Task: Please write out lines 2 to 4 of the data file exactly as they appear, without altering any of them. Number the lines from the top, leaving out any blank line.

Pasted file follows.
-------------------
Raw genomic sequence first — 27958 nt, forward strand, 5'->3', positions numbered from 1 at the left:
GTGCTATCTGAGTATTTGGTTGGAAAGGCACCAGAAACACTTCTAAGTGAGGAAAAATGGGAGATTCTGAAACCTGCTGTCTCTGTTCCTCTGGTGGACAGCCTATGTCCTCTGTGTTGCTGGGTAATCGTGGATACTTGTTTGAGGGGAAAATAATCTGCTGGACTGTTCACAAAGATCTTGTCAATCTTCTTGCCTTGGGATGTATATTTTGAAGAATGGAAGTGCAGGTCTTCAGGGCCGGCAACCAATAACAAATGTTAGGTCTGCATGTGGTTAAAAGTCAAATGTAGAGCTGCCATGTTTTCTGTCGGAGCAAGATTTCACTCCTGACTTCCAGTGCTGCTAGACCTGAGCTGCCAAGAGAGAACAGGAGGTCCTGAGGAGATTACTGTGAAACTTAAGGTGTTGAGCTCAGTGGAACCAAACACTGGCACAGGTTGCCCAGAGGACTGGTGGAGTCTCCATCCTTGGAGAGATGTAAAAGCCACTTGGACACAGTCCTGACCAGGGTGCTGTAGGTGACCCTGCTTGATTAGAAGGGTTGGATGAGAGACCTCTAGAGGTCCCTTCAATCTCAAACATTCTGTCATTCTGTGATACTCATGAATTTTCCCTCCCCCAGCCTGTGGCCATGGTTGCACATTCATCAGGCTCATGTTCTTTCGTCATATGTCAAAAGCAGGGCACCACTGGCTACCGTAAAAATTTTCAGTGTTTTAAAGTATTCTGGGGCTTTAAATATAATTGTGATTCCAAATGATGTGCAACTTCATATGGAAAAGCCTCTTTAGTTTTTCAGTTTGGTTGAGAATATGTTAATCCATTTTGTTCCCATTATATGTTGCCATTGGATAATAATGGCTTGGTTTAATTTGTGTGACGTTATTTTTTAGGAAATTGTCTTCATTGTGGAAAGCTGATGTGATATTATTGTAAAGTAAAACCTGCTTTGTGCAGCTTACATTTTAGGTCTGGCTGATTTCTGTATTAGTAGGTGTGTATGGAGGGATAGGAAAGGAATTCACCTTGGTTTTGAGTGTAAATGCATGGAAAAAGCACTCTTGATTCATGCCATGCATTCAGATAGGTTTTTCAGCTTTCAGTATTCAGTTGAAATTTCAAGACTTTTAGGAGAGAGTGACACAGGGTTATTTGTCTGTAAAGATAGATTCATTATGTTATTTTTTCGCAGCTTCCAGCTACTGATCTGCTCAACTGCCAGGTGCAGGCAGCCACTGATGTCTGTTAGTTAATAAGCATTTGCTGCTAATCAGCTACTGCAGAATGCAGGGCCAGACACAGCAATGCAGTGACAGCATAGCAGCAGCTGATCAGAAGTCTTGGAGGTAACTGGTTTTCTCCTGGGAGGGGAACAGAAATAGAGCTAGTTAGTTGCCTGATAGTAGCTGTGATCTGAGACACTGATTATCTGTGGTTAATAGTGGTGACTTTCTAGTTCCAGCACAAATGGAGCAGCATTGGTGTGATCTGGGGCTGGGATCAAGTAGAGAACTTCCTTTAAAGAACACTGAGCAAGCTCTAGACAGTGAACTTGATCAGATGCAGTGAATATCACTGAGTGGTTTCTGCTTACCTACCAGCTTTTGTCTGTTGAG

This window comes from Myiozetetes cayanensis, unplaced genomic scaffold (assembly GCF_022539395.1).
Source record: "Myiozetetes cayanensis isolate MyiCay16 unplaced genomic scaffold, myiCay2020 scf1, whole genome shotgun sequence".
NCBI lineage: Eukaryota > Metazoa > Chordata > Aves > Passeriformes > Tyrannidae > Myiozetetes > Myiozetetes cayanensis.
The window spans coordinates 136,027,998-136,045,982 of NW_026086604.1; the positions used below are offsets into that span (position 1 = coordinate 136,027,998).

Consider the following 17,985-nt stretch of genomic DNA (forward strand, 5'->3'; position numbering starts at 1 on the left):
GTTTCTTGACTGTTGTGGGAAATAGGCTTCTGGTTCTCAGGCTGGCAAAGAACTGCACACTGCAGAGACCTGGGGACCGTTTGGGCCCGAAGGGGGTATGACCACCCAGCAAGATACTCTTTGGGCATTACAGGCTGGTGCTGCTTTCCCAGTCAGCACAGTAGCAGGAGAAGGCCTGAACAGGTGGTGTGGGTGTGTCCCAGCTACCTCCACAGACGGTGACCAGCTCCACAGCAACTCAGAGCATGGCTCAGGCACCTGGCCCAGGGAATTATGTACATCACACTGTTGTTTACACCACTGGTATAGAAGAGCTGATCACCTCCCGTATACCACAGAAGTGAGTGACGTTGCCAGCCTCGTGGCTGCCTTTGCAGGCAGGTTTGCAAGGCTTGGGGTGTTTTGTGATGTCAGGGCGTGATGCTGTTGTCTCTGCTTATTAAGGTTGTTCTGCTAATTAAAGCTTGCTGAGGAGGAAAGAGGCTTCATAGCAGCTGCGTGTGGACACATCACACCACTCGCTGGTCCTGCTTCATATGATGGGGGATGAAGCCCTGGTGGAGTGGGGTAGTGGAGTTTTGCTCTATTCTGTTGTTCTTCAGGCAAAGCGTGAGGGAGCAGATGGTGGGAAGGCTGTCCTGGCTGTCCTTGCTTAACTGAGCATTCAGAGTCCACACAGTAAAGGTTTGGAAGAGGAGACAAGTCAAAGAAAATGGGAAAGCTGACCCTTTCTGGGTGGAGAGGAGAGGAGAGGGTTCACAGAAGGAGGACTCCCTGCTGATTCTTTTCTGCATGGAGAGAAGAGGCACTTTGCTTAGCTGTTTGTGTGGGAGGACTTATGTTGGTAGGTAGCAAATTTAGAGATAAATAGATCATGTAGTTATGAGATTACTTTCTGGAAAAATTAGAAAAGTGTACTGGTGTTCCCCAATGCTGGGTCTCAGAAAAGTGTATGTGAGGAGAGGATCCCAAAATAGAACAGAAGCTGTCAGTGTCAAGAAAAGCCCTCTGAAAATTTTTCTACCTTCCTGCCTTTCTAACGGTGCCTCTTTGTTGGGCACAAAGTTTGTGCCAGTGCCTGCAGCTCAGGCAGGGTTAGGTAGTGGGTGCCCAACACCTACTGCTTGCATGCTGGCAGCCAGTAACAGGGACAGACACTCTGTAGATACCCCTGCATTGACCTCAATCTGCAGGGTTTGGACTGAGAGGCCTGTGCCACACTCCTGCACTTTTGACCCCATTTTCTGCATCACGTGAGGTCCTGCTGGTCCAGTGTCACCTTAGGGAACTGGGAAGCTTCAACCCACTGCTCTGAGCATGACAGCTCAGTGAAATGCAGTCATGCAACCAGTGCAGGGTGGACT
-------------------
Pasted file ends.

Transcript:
GTGCTATCTGAGTATTTGGTTGGAAAGGCACCAGAAACACTTCTAAGTGAGGAAAAATGGGAGATTCTGAAACCTGCTGTCTCTGTTCCTCTGGTGGACAGCCTATGTCCTCTGTGTTGCTGGGTAATCGTGGATACTTGTTTGAGGGGAAAATAATCTGCTGGACTGTTCACAAAGATCTTGTCAATCTTCTTGCCTTGGGATGTATATTTTGAAGAATGGAAGTGCAGGTCTTCAGGGCCGGCAACCAATAACAAATGTTAGGTCTGCATGTGGTTAAAAGTCAAATGTAGAGCTGCCATGTTTTCTGTCGGAGCAAGATTTCACTCCTGACTTCCAGTGCTGCTAGACCTGAGCTGCCAAGAGAGAACAGGAGGTCCTGAGGAGATTACTGTGAAACTTAAGGTGTTGAGCTCAGTGGAACCAAACACTGGCACAGGTTGCCCAGAGGACTGGTGGAGTCTCCATCCTTGGAGAGATGTAAAAGCCACTTGGACACAGTCCTGACCAGGGTGCTGTAGGTGACCCTGCTTGATTAGAAGGGTTGGATGAGAGACCTCTAGAGGTCCCTTCAATCTCAAACATTCTGTCATTCTGTGATACTCATGAATTTTCCCTCCCCCAGCCTGTGGCCATGGTTGCACATTCATCAGGCTCATGTTCTTTCGTCATATGTCAAAAGCAGGGCACCACTGGCTACCGTAAAAATTTTCAGTGTTTTAAAGTATTCTGGGGCTTTAAATATAATTGTGATTCCAAATGATGTGCAACTTCATATGGAAAAGCCTCTTTAGTTTTTCAGTTTGGTTGAGAATATGTTAATCCATTTTGTTCCCATTATATGTTGCCATTGGATAATAATGGCTTGGTTTAATTTGTGTGACGTTATTTTTTAGGAAATTGTCTTCATTGTGGAAAGCTGATGTGATATTATTGTAAAGTAAAACCTGCTTTGTGCAGCTTACATTTTAGGTCTGGCTGATTTCTGTATTAGTAGGTGTGTATGGAGGGATAGGAAAGGAATTCACCTTGGTTTTGAGTGTAAATGCATGGAAAAAGCACTCTTGATTCATGCCATGCATTCAGATAGGTTTTTCAGCTTTCAGTATTCAGTTGAAATTTCAAGACTTTTAGGAGAGAGTGACACAGGGTTATTTGTCTGTAAAGATAGATTCATTATGTTATTTTTTCGCAGCTTCCAGCTACTGATCTGCTCAACTGCCAGGTGCAGGCAGCCACTGATGTCTGTTAGTTAATAAGCATTTGCTGCTAATCAGCTACTGCAGAATGCAGGGCCAGACACAGCAATGCAGTGACAGCATAGCAGCAGCTGATCAGAAGTCTTGGAGGTAACTGGTTTTCTCCTGGGAGGGGAACAGAAATAGAGCTAGTTAGTTGCCTGATAGTAGCTGTGATCTGAGACACTGATTATCTGTGGTTAATAGTGGTGACTTTCTAGTTCCAGCACAAATGGAGCAGCATTGGTGTGATCTGGGGCTGGGATCAAGTAGAGAACTTCCTTTAAAGAACACTGAGCAAGCTCTAGACAGTGAACTTGATCAGATGCAGTGAATATCACTGAGTGGTTTCTGCTTACCTACCAGCTTTTGTCTGTTGAG

This window comes from Myiozetetes cayanensis, unplaced genomic scaffold (assembly GCF_022539395.1).
Source record: "Myiozetetes cayanensis isolate MyiCay16 unplaced genomic scaffold, myiCay2020 scf1, whole genome shotgun sequence".